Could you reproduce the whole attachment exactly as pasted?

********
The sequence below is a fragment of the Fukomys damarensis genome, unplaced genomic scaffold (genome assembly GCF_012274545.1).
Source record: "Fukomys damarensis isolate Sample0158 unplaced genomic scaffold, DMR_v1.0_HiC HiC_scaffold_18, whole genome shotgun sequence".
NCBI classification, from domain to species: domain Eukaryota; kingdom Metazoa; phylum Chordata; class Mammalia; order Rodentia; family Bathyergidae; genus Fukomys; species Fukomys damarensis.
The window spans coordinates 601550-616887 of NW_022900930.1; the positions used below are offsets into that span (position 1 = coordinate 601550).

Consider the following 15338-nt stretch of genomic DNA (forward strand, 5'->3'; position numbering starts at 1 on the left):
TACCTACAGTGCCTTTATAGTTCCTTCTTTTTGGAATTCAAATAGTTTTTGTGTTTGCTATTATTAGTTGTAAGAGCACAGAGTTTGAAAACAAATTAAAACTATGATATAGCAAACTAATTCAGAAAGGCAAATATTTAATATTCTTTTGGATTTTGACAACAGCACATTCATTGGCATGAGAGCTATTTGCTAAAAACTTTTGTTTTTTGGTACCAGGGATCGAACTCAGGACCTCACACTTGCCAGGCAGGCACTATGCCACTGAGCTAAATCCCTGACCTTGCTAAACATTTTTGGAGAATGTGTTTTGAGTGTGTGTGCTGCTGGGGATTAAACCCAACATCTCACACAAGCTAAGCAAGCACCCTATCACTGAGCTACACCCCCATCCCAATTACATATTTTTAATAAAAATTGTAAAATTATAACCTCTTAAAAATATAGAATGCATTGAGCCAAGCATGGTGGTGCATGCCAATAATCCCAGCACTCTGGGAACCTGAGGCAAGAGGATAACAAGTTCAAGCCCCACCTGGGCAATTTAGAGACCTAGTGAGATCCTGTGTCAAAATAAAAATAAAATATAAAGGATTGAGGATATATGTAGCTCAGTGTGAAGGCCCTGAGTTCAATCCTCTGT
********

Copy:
The sequence below is a fragment of the Fukomys damarensis genome, unplaced genomic scaffold (genome assembly GCF_012274545.1).
Source record: "Fukomys damarensis isolate Sample0158 unplaced genomic scaffold, DMR_v1.0_HiC HiC_scaffold_18, whole genome shotgun sequence".
NCBI classification, from domain to species: domain Eukaryota; kingdom Metazoa; phylum Chordata; class Mammalia; order Rodentia; family Bathyergidae; genus Fukomys; species Fukomys damarensis.
The window spans coordinates 601550-616887 of NW_022900930.1; the positions used below are offsets into that span (position 1 = coordinate 601550).

Consider the following 15338-nt stretch of genomic DNA (forward strand, 5'->3'; position numbering starts at 1 on the left):
TACCTACAGTGCCTTTATAGTTCCTTCTTTTTGGAATTCAAATAGTTTTTGTGTTTGCTATTATTAGTTGTAAGAGCACAGAGTTTGAAAACAAATTAAAACTATGATATAGCAAACTAATTCAGAAAGGCAAATATTTAATATTCTTTTGGATTTTGACAACAGCACATTCATTGGCATGAGAGCTATTTGCTAAAAACTTTTGTTTTTTGGTACCAGGGATCGAACTCAGGACCTCACACTTGCCAGGCAGGCACTATGCCACTGAGCTAAATCCCTGACCTTGCTAAACATTTTTGGAGAATGTGTTTTGAGTGTGTGTGCTGCTGGGGATTAAACCCAACATCTCACACAAGCTAAGCAAGCACCCTATCACTGAGCTACACCCCCATCCCAATTACATATTTTTAATAAAAATTGTAAAATTATAACCTCTTAAAAATATAGAATGCATTGAGCCAAGCATGGTGGTGCATGCCAATAATCCCAGCACTCTGGGAACCTGAGGCAAGAGGATAACAAGTTCAAGCCCCACCTGGGCAATTTAGAGACCTAGTGAGATCCTGTGTCAAAATAAAAATAAAATATAAAGGATTGAGGATATATGTAGCTCAGTGTGAAGGCCCTGAGTTCAATCCTCTGT